The beardless portrait from Harper's Weekly, taken from a photograph by Matthew Brady, appeared the day after his election as the sixteenth president. At the time, Harper's enjoyed a very large circulation and the youthful and handsome image did much to promote Lincoln's popularity. This image probably introduced his visage to more Americans than any other.
Throughout the civil war Lincoln appeared on magazines, and, as politicians are today, was often the brunt of satire and caricature.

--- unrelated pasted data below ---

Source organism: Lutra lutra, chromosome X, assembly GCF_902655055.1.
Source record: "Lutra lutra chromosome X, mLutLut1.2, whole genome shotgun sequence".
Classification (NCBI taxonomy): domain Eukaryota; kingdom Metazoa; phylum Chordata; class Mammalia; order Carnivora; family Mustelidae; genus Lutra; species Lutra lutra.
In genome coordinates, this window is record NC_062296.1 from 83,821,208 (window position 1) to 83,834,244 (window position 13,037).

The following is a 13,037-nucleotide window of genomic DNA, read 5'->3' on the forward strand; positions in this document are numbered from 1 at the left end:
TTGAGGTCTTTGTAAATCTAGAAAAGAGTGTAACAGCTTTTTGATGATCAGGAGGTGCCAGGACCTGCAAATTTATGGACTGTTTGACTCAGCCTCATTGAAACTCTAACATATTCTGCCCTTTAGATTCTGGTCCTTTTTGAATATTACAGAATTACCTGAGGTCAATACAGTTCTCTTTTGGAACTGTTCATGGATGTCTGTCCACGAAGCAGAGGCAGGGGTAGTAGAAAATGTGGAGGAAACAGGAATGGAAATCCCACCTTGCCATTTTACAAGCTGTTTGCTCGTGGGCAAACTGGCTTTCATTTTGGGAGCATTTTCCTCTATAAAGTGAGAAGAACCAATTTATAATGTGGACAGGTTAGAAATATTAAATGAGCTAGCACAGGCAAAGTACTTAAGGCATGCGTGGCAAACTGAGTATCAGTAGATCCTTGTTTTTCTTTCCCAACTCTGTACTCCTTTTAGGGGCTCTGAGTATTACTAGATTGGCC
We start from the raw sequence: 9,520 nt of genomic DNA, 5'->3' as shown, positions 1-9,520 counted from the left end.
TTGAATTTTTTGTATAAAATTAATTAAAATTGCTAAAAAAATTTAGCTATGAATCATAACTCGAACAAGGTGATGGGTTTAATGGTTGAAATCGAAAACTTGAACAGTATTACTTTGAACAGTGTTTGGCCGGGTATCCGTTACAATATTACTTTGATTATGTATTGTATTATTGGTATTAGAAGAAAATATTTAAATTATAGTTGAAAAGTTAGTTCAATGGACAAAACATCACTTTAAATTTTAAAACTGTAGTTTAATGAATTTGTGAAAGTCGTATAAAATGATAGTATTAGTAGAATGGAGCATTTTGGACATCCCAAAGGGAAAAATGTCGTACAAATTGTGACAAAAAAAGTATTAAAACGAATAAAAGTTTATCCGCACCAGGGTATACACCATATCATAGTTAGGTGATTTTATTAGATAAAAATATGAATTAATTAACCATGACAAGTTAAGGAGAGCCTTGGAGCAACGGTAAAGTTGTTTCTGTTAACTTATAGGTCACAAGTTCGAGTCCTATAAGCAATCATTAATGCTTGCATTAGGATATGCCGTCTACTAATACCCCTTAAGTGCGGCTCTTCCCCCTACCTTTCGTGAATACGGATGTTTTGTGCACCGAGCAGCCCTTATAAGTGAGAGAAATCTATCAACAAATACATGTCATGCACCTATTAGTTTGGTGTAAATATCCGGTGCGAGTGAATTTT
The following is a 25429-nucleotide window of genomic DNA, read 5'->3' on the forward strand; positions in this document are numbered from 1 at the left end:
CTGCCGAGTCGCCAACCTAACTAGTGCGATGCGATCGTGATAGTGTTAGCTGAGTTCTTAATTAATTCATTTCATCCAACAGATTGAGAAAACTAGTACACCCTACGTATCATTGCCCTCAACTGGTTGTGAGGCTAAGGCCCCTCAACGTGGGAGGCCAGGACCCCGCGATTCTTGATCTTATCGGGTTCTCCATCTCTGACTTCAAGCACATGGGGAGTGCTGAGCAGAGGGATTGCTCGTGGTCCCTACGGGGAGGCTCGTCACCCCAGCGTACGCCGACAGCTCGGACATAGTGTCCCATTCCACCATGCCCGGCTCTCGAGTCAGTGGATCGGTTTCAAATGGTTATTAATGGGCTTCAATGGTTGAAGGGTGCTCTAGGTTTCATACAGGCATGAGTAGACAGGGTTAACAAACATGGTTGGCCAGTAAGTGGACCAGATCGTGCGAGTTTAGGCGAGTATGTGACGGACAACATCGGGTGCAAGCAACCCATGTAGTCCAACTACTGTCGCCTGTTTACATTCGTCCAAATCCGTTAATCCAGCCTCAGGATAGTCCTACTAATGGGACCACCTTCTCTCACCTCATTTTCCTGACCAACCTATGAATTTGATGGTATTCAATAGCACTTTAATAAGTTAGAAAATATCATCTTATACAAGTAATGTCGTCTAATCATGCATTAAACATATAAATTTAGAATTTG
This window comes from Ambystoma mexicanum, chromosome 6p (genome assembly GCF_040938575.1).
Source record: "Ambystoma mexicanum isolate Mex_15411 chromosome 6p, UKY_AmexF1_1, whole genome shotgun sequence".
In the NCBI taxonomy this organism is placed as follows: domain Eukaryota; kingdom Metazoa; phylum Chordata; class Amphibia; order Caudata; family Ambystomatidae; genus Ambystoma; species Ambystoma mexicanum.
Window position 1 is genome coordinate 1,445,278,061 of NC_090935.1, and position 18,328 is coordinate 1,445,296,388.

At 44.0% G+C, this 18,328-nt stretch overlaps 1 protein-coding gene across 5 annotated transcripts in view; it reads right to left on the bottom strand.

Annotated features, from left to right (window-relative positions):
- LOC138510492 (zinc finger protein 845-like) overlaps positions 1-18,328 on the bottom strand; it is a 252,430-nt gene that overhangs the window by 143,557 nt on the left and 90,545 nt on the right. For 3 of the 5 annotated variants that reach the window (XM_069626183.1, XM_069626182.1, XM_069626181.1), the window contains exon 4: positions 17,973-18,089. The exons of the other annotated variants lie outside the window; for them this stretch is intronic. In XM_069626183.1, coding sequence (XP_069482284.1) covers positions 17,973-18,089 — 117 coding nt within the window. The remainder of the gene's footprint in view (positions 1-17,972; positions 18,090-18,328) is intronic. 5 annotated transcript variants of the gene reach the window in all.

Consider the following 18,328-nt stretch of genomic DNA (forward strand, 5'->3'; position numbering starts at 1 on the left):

Here's my favorite, currently on loan to the Newseum in Washington, though there are dozens of great examples scattered about in such obscure and rare titles as Phunny Phellow, Comic Monthly and Punchinello, to name only a few.
The best images from the time of his assassination appeared in the second most widely circulated news periodical Frank Leslie's Illustrated Newspaper. Civil War issues of Leslie's are harder to find and thus a bit more expensive than Harper's Weekly.
Lincoln remained a frequent subject of periodicals after his death. Here is a rare "campaign paper" issued in conjunction with the 1872 election.
Happy 200th Mr. President.